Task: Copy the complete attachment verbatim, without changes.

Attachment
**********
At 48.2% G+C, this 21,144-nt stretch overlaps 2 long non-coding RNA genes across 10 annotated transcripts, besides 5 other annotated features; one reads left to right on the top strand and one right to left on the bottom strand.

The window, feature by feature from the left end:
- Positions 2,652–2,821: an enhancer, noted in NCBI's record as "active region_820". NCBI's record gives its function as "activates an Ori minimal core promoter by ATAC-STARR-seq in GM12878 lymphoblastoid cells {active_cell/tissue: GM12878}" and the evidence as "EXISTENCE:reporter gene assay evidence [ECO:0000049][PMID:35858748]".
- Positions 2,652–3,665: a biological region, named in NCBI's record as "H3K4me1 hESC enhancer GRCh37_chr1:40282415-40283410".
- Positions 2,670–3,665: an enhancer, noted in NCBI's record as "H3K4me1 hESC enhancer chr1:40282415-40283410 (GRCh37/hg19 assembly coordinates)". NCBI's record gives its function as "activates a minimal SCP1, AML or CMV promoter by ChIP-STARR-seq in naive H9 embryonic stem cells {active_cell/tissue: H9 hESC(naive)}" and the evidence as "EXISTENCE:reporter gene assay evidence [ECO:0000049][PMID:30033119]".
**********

At 48.2% G+C, this 21,144-nt stretch overlaps 2 long non-coding RNA genes across 10 annotated transcripts, besides 5 other annotated features; one reads left to right on the top strand and one right to left on the bottom strand.

The window, feature by feature from the left end:
- Positions 2,652–2,821: an enhancer, noted in NCBI's record as "active region_820". NCBI's record gives its function as "activates an Ori minimal core promoter by ATAC-STARR-seq in GM12878 lymphoblastoid cells {active_cell/tissue: GM12878}" and the evidence as "EXISTENCE:reporter gene assay evidence [ECO:0000049][PMID:35858748]".
- Positions 2,652–3,665: a biological region, named in NCBI's record as "H3K4me1 hESC enhancer GRCh37_chr1:40282415-40283410".
- Positions 2,670–3,665: an enhancer, noted in NCBI's record as "H3K4me1 hESC enhancer chr1:40282415-40283410 (GRCh37/hg19 assembly coordinates)". NCBI's record gives its function as "activates a minimal SCP1, AML or CMV promoter by ChIP-STARR-seq in naive H9 embryonic stem cells {active_cell/tissue: H9 hESC(naive)}" and the evidence as "EXISTENCE:reporter gene assay evidence [ECO:0000049][PMID:30033119]".